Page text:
Anti-abortion rep reportedly asked mistress to get an abortion

Rep. Tim Murphy, R-Pa., take a photo of the 21st Century Cures Act prior to a signing ceremony on Capitol Hill in Washington, Thursday, Dec. 8, 2016.
Rep. Tim Murphy, R-Pa., take a photo of the 21st Century Cures Act prior to a signing ceremony on Capitol Hill in Washington, Thursday, Dec. 8, 2016.

Rep. Tim Murphy (R-Pa.) has long been a far-right culture warrior, especially on matters related to reproductive rights, but he's also been kind of odd about it. Evidently, it's worse than we realized.

About a month ago, the Pittsburgh Post-Gazette prevailed in a court motion to unseal a divorce action and uncovered evidence that the Pennsylvania Republican had an extramarital affair with a personal friend. Confronted with the proof, Murphy admitted that he'd cheated on his wife.

Yesterday, the Post-Gazette published a related report, noting that after Murphy published an anti-abortion statement to his Facebook account, his former mistress sent him a text message calling him out for hypocrisy.

"And you have zero issue posting your pro-life stance all over the place when you had no issue asking me to abort our unborn child just last week when we thought that was one of the options," Shannon Edwards, a forensic psychologist in Pittsburgh with whom the congressman admitted last month to having a relationship, wrote to Mr. Murphy on Jan. 25, in the midst of an unfounded pregnancy scare.A text from Mr. Murphy's cell phone number that same day in response says, "I get what you say about my March for life messages. I've never written them. Staff does them. I read them and winced. I told staff don't write any more. I will."The congressman has been lauded by the Family Research Council, for his stance on abortion, as well as for family values, generally. He also has been endorsed by LifePAC, which opposes abortion rights, and is a member of the House Pro-Life Caucus, an affiliation that is often cited by his office.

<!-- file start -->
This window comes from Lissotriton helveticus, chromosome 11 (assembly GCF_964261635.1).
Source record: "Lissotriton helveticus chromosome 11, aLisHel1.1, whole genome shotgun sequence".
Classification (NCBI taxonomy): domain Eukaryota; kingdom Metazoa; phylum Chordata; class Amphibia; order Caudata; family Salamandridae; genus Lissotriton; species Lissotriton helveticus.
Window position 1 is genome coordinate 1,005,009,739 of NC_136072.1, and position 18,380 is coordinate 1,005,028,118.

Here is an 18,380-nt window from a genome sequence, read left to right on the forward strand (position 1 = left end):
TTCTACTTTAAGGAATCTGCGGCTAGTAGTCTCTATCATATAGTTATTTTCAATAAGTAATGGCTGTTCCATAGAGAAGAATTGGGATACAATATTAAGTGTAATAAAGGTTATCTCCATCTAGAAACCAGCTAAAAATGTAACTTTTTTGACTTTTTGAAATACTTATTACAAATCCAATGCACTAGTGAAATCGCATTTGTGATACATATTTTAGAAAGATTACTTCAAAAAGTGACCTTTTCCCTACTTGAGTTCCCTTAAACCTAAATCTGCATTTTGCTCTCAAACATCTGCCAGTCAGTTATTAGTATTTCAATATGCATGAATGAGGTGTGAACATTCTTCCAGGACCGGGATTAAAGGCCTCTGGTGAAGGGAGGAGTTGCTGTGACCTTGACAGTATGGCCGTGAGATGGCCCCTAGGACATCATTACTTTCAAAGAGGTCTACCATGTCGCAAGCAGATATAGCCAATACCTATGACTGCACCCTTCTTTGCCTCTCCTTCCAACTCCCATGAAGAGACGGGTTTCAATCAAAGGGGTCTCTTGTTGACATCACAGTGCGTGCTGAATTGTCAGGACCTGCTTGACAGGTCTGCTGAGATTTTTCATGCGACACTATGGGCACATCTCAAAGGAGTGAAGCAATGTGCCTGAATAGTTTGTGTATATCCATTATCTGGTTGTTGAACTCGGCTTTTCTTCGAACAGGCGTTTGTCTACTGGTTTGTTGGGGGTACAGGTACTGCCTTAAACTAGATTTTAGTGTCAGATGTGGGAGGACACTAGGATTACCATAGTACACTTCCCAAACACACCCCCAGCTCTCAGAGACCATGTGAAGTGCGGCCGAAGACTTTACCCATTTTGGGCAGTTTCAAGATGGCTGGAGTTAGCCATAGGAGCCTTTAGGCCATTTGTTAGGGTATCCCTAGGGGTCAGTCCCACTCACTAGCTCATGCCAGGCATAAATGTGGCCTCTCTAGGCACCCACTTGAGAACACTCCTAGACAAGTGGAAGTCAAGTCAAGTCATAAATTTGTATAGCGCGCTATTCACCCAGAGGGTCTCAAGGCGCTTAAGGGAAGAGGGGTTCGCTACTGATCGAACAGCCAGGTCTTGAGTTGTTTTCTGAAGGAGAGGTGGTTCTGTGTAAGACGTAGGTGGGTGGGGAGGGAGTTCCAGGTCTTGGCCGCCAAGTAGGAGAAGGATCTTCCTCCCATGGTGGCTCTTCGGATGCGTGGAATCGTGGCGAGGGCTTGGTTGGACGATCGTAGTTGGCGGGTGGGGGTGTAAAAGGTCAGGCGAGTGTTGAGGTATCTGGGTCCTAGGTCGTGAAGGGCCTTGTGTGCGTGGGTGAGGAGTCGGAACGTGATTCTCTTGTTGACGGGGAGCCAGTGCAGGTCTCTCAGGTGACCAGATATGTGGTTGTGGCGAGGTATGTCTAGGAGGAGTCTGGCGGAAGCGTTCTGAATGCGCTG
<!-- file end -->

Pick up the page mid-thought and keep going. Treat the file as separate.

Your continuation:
The Washington Post added that just days after he talked to his then-mistress about having an abortion, Murphy issued multiple public statement condemning abortion.

Murphy's office told NBC News late yesterday, "The office has no comment or response to the story." I suppose that isn't especially surprising, since this one's a tough story to spin.

We'll learn soon enough whether the controversy will cost the GOP congressman his career, but don't assume Murphy is finished. In Republican politics, members are expected to be social conservatives, but there's an enormous amount of tolerance for those who betray those principles.

As regular readers may recall, Rep. Scott DesJarlais (R-Tenn.) was caught having multiple extra-marital affairs, and in more than once instance, he reportedly urged the women in his life to abort unwanted pregnancies.

DesJarlais nevertheless remains a four-term Republican lawmaker in good standing.

For that matters, there's a guy by the name of Donald J. Trump who, among other things, is a thrice-married serial adulterer, who was recorded bragging about sexually assaulting women, and who was accused by several women of assaulting them. And yet, social conservatives are among the president's most ardent and enthusiastic supporters.

In fact, evangelical Christians back Trump with such vigor that they've suddenly become one of the nation's most accepting constituencies of politicians with moral failings -- after having been one of least accepting as recently as 2011.

To be sure, the latest news is humiliating for Tim Murphy, but to assume the party and its base will turn on him is to misunderstand the right's expectations.